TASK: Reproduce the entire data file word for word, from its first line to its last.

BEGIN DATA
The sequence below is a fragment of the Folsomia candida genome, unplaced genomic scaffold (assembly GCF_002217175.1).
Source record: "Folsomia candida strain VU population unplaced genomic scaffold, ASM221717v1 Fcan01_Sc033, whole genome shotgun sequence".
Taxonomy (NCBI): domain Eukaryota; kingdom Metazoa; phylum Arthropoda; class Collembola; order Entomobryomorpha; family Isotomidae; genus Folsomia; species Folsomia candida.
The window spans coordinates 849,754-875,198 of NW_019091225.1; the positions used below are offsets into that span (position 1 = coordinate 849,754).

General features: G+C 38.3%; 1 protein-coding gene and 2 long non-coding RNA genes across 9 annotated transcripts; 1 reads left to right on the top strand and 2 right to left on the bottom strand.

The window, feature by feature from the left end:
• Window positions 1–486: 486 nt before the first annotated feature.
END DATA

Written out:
The sequence below is a fragment of the Folsomia candida genome, unplaced genomic scaffold (assembly GCF_002217175.1).
Source record: "Folsomia candida strain VU population unplaced genomic scaffold, ASM221717v1 Fcan01_Sc033, whole genome shotgun sequence".
Taxonomy (NCBI): domain Eukaryota; kingdom Metazoa; phylum Arthropoda; class Collembola; order Entomobryomorpha; family Isotomidae; genus Folsomia; species Folsomia candida.
The window spans coordinates 849,754-875,198 of NW_019091225.1; the positions used below are offsets into that span (position 1 = coordinate 849,754).

General features: G+C 38.3%; 1 protein-coding gene and 2 long non-coding RNA genes across 9 annotated transcripts; 1 reads left to right on the top strand and 2 right to left on the bottom strand.

The window, feature by feature from the left end:
• Window positions 1–486: 486 nt before the first annotated feature.